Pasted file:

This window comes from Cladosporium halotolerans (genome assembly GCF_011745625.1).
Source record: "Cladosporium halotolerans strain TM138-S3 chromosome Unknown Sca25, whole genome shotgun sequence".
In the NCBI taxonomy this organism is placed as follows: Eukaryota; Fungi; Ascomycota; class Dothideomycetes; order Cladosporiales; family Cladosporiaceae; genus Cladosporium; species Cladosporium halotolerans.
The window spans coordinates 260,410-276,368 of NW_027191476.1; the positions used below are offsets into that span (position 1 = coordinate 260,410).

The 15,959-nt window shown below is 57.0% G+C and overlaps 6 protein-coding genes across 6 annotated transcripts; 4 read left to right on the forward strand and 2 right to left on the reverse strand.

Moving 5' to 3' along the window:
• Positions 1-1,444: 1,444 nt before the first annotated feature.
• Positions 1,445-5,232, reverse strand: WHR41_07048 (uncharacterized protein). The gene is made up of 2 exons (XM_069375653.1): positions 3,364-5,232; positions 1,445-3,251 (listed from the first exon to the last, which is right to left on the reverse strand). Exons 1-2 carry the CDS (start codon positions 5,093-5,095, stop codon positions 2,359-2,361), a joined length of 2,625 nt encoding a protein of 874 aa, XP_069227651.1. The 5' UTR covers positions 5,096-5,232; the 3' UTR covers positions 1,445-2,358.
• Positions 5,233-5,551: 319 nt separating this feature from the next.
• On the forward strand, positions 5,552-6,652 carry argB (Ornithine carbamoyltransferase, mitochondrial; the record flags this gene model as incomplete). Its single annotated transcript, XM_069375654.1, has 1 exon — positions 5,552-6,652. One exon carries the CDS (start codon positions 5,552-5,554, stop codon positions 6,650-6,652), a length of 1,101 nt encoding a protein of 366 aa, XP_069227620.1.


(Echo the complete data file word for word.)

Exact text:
This window comes from Cladosporium halotolerans (genome assembly GCF_011745625.1).
Source record: "Cladosporium halotolerans strain TM138-S3 chromosome Unknown Sca25, whole genome shotgun sequence".
In the NCBI taxonomy this organism is placed as follows: Eukaryota; Fungi; Ascomycota; class Dothideomycetes; order Cladosporiales; family Cladosporiaceae; genus Cladosporium; species Cladosporium halotolerans.
The window spans coordinates 260,410-276,368 of NW_027191476.1; the positions used below are offsets into that span (position 1 = coordinate 260,410).

The 15,959-nt window shown below is 57.0% G+C and overlaps 6 protein-coding genes across 6 annotated transcripts; 4 read left to right on the forward strand and 2 right to left on the reverse strand.

Moving 5' to 3' along the window:
• Positions 1-1,444: 1,444 nt before the first annotated feature.
• Positions 1,445-5,232, reverse strand: WHR41_07048 (uncharacterized protein). The gene is made up of 2 exons (XM_069375653.1): positions 3,364-5,232; positions 1,445-3,251 (listed from the first exon to the last, which is right to left on the reverse strand). Exons 1-2 carry the CDS (start codon positions 5,093-5,095, stop codon positions 2,359-2,361), a joined length of 2,625 nt encoding a protein of 874 aa, XP_069227651.1. The 5' UTR covers positions 5,096-5,232; the 3' UTR covers positions 1,445-2,358.
• Positions 5,233-5,551: 319 nt separating this feature from the next.
• On the forward strand, positions 5,552-6,652 carry argB (Ornithine carbamoyltransferase, mitochondrial; the record flags this gene model as incomplete). Its single annotated transcript, XM_069375654.1, has 1 exon — positions 5,552-6,652. One exon carries the CDS (start codon positions 5,552-5,554, stop codon positions 6,650-6,652), a length of 1,101 nt encoding a protein of 366 aa, XP_069227620.1.